Child Custody Modification
Child custody is established in either a final decree of divorce or a suit affecting a parent-child relationship. Custody must not be confused with visitation. That is, “custody” is normally how people refer to conservatorship. Visitation is the possession of and access to a child. Both can be modified. The standard for doing so is that you must be able to prove that the circumstances of the conservators or the child have substantially and materially changed since the rendition of the first order. That is, something has happened since the previous orders that would cause alarm or would change the dynamics of things if the court knew these facts. For instance, if one parent ends up going to jail, commits child abuse, is on drugs, picks up a criminal case, starts dating someone who is a criminal offender, etc.
The default in Texas family law for conservatorship is joint managing conservatorship. This means that the parents can generally manage to amicably co-parent and so both parents have independent equal rights and duties with respect to the child. The only right that would differ in most cases is which parent has the exclusive right to designate the primary residence of the child. This means—with who will the child live with primarily of the time? Sole conservatorship is ordered in those cases where one parent is not suited for joint managing conservatorship. That is, to appoint that parent as a joint managing conservator would not be in the best interest of the child. Rather, it would actually cause physical damage or emotional harm to the child. Basically, the other parent has screwed up so much they have lost their opportunity to be a joint managing conservator. This parent would be the possessory conservator who would have a right to visitation—whether that possession is by supervision, a limited possession schedule, or the standard possession order in the Texas Family Code, Chapter 153.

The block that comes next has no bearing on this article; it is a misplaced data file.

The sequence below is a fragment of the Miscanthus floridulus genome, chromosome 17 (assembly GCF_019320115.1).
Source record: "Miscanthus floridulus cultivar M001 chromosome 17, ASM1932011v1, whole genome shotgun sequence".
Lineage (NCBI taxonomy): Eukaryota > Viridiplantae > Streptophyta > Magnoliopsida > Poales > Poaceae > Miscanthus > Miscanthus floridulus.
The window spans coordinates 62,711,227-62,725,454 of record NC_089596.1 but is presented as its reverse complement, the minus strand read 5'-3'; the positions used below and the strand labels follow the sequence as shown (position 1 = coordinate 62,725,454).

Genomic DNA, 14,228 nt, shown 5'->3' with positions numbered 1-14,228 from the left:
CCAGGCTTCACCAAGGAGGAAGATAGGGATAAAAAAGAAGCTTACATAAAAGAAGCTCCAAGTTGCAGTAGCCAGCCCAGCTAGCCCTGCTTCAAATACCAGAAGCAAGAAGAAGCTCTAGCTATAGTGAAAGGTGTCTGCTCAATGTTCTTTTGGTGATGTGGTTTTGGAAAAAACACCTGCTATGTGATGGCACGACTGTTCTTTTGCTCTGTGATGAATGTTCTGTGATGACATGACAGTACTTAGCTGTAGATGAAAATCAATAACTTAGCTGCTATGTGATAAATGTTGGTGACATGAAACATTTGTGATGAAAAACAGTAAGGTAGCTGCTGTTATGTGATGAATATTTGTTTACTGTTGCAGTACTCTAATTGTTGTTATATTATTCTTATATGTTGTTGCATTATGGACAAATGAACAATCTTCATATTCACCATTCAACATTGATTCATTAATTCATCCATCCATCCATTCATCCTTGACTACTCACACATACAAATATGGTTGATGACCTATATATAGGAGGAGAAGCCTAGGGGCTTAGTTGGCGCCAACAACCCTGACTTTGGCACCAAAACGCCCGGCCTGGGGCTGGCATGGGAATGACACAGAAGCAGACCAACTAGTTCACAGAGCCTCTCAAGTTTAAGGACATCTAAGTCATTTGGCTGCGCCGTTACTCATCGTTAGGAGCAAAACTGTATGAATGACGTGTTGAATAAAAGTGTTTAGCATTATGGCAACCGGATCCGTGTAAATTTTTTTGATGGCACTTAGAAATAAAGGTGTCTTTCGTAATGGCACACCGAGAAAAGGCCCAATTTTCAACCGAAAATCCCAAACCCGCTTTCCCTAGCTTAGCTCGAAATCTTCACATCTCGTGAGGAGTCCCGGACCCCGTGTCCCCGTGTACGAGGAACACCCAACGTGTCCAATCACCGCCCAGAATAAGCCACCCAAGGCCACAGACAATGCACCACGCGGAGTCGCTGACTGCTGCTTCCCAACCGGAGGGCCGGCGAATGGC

To modify child custody, in some cases the non-primary parent is seeking to become to be appointed as the conservator who has the exclusive right to designate the primary residence of the child. This can happen for numerous different reasons. In Texas, a child twelve years of age or older can designate where they would like to primarily reside and as long as this is not against the child’s best interest, the court will honor that election by the child. The child will meet with the judge in chambers without any attorneys present (maybe just the court reporter, judge, and child in most circumstances) and will let the judge know what, if any, issues are going on and where they would like to live. Also, in some instances, the primary parent can have some of the previous issues mentioned arise—drug addiction, criminal activity, dating person who arguably should not be around children. That is, the primary parent is arguably no longer the best parent for this and this is no longer in the child’s best interest.